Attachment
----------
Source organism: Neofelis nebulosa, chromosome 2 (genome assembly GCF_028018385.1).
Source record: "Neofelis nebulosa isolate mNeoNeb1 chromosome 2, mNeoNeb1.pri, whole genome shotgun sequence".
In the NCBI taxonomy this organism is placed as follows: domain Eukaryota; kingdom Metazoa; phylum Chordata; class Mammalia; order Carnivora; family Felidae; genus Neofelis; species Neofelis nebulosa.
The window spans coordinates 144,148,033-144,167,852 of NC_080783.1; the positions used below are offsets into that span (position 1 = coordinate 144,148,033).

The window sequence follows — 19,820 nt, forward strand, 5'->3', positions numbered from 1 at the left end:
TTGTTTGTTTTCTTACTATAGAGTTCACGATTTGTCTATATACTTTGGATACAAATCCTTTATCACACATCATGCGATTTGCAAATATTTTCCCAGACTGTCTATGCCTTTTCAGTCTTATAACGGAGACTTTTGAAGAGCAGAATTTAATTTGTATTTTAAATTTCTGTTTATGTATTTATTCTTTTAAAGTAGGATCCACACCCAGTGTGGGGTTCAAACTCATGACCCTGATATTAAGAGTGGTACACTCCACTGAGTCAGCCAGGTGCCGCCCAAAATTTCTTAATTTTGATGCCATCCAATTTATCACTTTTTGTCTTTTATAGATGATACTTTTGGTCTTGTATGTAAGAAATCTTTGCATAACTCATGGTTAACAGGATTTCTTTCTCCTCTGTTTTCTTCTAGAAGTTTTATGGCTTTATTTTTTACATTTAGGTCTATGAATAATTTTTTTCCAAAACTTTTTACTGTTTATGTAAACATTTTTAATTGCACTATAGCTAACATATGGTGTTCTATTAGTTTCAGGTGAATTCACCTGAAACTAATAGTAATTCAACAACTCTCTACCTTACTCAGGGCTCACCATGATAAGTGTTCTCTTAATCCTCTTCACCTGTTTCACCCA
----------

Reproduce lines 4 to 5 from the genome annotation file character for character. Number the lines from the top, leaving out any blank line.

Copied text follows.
The window spans coordinates 144,148,033-144,167,852 of NC_080783.1; the positions used below are offsets into that span (position 1 = coordinate 144,148,033).

The window sequence follows — 19,820 nt, forward strand, 5'->3', positions numbered from 1 at the left end: